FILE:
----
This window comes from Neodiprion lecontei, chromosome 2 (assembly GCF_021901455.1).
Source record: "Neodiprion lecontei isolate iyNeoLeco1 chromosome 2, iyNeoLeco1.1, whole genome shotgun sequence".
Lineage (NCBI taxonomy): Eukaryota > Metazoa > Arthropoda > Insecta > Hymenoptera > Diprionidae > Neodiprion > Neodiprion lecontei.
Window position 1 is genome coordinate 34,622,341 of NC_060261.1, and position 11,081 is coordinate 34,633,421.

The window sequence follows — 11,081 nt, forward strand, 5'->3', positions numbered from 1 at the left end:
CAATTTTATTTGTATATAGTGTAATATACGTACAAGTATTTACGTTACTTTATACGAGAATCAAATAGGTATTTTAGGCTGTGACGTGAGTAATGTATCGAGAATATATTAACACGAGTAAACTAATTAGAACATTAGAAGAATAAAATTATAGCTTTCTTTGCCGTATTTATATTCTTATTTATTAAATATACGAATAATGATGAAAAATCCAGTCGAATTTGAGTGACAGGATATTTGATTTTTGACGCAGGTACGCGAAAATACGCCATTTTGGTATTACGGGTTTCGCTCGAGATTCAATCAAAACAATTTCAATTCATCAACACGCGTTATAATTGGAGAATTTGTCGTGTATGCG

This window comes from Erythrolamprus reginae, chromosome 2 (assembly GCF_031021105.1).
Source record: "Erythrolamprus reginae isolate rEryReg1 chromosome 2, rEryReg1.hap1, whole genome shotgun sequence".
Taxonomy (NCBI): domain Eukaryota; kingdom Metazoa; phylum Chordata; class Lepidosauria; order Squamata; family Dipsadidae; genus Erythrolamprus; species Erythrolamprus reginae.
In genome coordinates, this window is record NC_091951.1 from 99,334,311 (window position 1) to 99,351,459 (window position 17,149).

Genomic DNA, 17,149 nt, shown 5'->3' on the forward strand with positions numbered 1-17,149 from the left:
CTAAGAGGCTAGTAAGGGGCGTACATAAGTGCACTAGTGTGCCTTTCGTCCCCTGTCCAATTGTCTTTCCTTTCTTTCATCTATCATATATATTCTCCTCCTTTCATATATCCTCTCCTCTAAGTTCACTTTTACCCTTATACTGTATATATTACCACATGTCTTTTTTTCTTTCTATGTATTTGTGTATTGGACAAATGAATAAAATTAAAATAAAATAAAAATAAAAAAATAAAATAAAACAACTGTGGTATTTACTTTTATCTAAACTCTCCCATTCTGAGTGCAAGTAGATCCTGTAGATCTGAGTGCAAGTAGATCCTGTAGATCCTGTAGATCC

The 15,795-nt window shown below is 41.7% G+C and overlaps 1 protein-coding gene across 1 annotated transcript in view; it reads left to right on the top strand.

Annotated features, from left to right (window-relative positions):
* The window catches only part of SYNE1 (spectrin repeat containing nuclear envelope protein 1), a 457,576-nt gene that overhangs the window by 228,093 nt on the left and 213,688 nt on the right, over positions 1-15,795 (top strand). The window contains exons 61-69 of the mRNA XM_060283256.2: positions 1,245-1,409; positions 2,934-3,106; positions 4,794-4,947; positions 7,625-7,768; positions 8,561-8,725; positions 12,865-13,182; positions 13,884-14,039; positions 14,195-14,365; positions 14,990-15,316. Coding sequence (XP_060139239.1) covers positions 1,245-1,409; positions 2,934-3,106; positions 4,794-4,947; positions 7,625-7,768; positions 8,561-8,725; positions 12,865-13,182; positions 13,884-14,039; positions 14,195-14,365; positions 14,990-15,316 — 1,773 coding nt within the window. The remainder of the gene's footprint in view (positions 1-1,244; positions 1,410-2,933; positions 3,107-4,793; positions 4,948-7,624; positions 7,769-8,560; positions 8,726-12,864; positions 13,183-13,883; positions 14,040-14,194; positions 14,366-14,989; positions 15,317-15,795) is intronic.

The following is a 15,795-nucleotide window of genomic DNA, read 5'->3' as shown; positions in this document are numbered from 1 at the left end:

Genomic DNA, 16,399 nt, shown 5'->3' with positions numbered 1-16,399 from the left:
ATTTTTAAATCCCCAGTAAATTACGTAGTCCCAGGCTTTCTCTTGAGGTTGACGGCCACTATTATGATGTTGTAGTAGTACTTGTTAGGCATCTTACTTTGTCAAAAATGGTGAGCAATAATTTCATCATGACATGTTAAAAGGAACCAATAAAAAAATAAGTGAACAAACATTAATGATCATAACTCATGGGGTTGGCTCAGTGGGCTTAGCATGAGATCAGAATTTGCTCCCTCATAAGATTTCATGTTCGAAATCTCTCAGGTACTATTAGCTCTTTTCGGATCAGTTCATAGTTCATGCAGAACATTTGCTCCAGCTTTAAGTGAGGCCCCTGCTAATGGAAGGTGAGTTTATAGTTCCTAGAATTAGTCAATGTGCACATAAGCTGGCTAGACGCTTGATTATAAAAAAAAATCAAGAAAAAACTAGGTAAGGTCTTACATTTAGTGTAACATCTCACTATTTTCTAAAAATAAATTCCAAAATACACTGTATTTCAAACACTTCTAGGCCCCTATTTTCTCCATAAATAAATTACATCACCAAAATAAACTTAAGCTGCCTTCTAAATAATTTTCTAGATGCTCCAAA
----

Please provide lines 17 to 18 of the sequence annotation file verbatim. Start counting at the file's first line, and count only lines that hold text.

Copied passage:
Genomic DNA, 16,399 nt, shown 5'->3' with positions numbered 1-16,399 from the left:
ATTTTTAAATCCCCAGTAAATTACGTAGTCCCAGGCTTTCTCTTGAGGTTGACGGCCACTATTATGATGTTGTAGTAGTACTTGTTAGGCATCTTACTTTGTCAAAAATGGTGAGCAATAATTTCATCATGACATGTTAAAAGGAACCAATAAAAAAATAAGTGAACAAACATTAATGATCATAACTCATGGGGTTGGCTCAGTGGGCTTAGCATGAGATCAGAATTTGCTCCCTCATAAGATTTCATGTTCGAAATCTCTCAGGTACTATTAGCTCTTTTCGGATCAGTTCATAGTTCATGCAGAACATTTGCTCCAGCTTTAAGTGAGGCCCCTGCTAATGGAAGGTGAGTTTATAGTTCCTAGAATTAGTCAATGTGCACATAAGCTGGCTAGACGCTTGATTATAAAAAAAAATCAAGAAAAAACTAGGTAAGGTCTTACATTTAGTGTAACATCTCACTATTTTCTAAAAATAAATTCCAAAATACACTGTATTTCAAACACTTCTAGGCCCCTATTTTCTCCATAAATAAATTACATCACCAAAATAAACTTAAGCTGCCTTCTAAATAATTTTCTAGATGCTCCAAA